Madam President, I want to pick up on what Senator Mikulski was talking about. Senator Nelson has not only been an advocate for the space program for NASA--and he is. As most everybody knows, has been up there. I was traveling with him one time, and I believe we were over Asia, and he was showing me from the plane--we couldn't see as well as he could--the rotation. I was very impressed.

He has been a stalwart in the advancement of the space program. We both worked hand in glove with him.

I do believe this is a pretty good appropriation considering where we are. I am hoping we will get back to regular order since Senator Mikulski and I have advocated for this. We are hoping maybe later today we can vote this bill out with a vote like the House had yesterday.


Madam President, I would like to respond to some of the remarks by my colleague and friend from Iowa. I think he is right on point when he said this is the first time we have been able to bring the appropriations process--I hope--back to regular order, which is what we need. No one wants to shut the government down. My goodness, neither side wants to do that. It is no good, and the American people don't want it. This is a good bipartisan effort. Senator Mikulski and other members of the Appropriations Committee have worked together.

I have been at odds sometimes--and a lot of times together--with Senator Harkin. I first met him 35 years ago when I first went to the House. He had been there a couple of years--a veteran. We have worked together on a lot of issues.

Senator Harkin is absolutely right when he says we can't say enough about the leadership of the chairperson of this committee, Senator Mikulski. She has reached out to both sides. She wants the process to work, as do most of us, and this is an example of that.

I hope later this afternoon that we are going to get a good vote, just as the House did, on this bill. This a big step in how we should be running the government.

I yield the floor.


Madam President, we have had a spirited debate today for very important reasons, and I will conclude my remarks on this bill by observing that, with very few exceptions, we have heard nothing but positive comments from our colleagues today here in the Senate.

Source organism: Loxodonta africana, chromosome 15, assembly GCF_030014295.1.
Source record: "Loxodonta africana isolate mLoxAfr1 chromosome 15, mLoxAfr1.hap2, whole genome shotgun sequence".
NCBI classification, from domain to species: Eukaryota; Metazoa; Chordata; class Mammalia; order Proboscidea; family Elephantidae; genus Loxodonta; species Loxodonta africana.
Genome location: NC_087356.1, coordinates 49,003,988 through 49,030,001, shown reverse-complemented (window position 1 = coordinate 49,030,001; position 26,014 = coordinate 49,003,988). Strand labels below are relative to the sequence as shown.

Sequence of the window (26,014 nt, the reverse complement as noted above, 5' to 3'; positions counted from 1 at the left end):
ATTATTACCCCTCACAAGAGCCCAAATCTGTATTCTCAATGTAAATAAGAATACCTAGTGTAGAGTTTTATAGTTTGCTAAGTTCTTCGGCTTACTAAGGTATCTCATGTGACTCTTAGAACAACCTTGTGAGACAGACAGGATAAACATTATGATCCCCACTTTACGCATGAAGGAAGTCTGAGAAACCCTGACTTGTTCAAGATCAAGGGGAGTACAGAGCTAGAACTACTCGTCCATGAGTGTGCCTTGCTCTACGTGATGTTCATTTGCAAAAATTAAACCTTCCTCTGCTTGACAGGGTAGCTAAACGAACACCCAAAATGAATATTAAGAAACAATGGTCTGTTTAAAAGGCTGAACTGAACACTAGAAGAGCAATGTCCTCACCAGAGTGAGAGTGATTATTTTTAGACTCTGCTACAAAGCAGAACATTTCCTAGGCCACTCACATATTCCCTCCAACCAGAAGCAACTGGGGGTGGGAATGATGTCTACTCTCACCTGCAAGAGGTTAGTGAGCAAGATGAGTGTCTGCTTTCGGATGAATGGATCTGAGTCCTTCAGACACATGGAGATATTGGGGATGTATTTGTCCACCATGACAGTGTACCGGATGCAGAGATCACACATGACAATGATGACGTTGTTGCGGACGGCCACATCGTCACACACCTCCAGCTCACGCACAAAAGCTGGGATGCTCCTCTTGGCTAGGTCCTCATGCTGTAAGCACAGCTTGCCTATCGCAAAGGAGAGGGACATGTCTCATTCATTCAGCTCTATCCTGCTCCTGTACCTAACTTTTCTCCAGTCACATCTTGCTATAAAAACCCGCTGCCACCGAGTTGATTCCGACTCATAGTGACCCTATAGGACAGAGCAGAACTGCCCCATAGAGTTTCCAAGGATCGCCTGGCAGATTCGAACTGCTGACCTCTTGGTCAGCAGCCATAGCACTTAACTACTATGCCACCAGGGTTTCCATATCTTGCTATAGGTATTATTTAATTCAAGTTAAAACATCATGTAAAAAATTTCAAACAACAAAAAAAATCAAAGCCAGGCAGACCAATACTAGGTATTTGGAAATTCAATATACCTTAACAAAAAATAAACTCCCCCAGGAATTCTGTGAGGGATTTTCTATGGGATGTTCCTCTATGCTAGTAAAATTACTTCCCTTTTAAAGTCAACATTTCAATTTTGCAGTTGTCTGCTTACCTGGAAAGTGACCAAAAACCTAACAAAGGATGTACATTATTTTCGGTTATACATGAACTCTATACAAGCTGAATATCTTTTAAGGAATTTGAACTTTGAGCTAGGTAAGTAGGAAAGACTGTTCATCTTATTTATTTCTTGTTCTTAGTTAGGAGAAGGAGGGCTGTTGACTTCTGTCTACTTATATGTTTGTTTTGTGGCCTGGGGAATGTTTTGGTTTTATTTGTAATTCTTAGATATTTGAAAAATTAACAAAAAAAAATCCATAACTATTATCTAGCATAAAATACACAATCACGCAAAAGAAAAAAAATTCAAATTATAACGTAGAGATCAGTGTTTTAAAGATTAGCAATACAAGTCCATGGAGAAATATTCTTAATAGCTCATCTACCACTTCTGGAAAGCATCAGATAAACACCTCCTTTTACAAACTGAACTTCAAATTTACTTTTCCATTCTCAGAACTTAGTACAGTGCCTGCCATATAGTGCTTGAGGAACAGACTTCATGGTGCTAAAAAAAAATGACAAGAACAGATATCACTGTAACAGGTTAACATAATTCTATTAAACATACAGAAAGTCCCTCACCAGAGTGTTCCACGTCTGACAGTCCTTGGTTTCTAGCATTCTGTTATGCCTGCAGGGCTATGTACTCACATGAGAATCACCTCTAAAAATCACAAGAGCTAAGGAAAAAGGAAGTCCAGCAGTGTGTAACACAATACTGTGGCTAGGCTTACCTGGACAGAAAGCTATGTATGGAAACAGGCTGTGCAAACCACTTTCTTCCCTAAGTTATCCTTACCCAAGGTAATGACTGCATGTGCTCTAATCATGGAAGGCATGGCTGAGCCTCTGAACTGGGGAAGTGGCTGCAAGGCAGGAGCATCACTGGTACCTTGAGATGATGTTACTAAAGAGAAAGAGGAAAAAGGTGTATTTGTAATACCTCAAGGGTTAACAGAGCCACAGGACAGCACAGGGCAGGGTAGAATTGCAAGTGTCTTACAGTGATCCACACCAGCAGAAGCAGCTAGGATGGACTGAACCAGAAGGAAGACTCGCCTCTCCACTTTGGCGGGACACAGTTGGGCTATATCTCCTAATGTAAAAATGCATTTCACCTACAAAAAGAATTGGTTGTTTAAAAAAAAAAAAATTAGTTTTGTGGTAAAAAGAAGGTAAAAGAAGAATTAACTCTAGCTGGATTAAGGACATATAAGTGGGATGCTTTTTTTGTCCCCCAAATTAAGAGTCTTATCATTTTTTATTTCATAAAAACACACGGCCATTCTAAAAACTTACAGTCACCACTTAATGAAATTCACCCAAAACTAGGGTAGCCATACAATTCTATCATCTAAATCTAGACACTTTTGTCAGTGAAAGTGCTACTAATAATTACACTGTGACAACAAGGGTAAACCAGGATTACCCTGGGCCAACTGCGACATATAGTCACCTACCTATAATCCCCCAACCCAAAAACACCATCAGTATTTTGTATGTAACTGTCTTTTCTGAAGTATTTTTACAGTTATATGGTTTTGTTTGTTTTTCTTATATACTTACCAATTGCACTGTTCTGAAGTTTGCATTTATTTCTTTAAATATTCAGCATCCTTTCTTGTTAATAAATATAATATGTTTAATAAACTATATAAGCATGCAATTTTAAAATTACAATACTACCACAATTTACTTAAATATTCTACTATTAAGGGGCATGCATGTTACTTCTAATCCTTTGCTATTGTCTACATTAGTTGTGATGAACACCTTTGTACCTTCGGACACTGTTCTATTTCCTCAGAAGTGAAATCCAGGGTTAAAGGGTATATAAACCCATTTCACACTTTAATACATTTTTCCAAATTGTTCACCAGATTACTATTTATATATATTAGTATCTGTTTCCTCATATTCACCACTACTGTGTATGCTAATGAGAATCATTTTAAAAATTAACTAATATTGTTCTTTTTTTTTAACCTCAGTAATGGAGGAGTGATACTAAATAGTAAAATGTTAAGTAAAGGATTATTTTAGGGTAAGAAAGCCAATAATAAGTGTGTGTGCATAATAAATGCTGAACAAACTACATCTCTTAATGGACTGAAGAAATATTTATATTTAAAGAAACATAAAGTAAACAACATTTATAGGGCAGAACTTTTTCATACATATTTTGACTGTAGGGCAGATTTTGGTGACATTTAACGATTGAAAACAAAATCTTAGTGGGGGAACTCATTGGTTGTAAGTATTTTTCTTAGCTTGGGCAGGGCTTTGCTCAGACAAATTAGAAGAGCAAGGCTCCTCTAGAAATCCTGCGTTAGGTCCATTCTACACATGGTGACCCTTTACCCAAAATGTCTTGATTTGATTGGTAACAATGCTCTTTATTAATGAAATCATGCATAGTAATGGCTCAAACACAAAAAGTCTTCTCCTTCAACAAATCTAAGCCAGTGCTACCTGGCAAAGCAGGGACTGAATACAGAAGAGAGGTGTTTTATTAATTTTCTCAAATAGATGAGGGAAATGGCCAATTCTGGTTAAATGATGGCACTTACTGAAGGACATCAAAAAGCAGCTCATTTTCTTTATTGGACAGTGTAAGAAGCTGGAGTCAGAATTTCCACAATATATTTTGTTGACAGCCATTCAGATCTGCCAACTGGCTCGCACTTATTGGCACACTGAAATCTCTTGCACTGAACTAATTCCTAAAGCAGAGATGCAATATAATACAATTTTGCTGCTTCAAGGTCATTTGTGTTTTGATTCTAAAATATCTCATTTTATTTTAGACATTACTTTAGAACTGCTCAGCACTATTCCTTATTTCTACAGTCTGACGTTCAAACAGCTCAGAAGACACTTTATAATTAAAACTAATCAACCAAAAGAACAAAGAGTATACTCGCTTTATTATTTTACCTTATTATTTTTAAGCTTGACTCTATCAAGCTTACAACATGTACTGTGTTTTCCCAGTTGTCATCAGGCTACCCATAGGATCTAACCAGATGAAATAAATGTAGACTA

We have also heard what an important step this will be to reestablish the regular order of the Senate appropriations process. In the appropriations world, regular order means receiving the President's budget, holding hearings, marking up bills, and bringing them to the floor of the Senate with an open amendment process, which both sides of the aisle need and want.

The passage of this omnibus bill will be a giant step, I believe, in that direction, which is in the best interests, in the long run, of each individual Senator as well as this entire institution.

I would be remiss if I did not once again recognize the chair of the Appropriations Committee Senator Barbara Mikulski, my colleague, and the leadership that she demonstrated in creating an environment in which a compromise could be reached here. Anyone who has attempted to bring a single bill to the floor of the Senate understands what a difficult undertaking that can be. This particular legislation contains 12 separate appropriations bills.

I also recognize the efforts of the respective ranking members of each subcommittee. The Christmas holiday, as we all know, is usually an opportunity to refocus their attention on their families and their home States. This past year, however, we asked them to once again go the extra mile, to skip their holidays, to make this bill a reality. Because of that and their work, they have done that--without hesitation.
As has already been mentioned by a number of my colleagues, no bill ever reaches the floor of the Senate without the effort of many different staff members. In this instance it took the effort of literally dozens of staff from both sides of the aisle to bring this together. I personally thank them all for their incredible dedication and professionalism and literally unceasing effort over the past several weeks.

I urge my colleagues once again to support this important legislation, to fund the government and move this body one step closer to being the place we would all like it to be.

I yield the floor.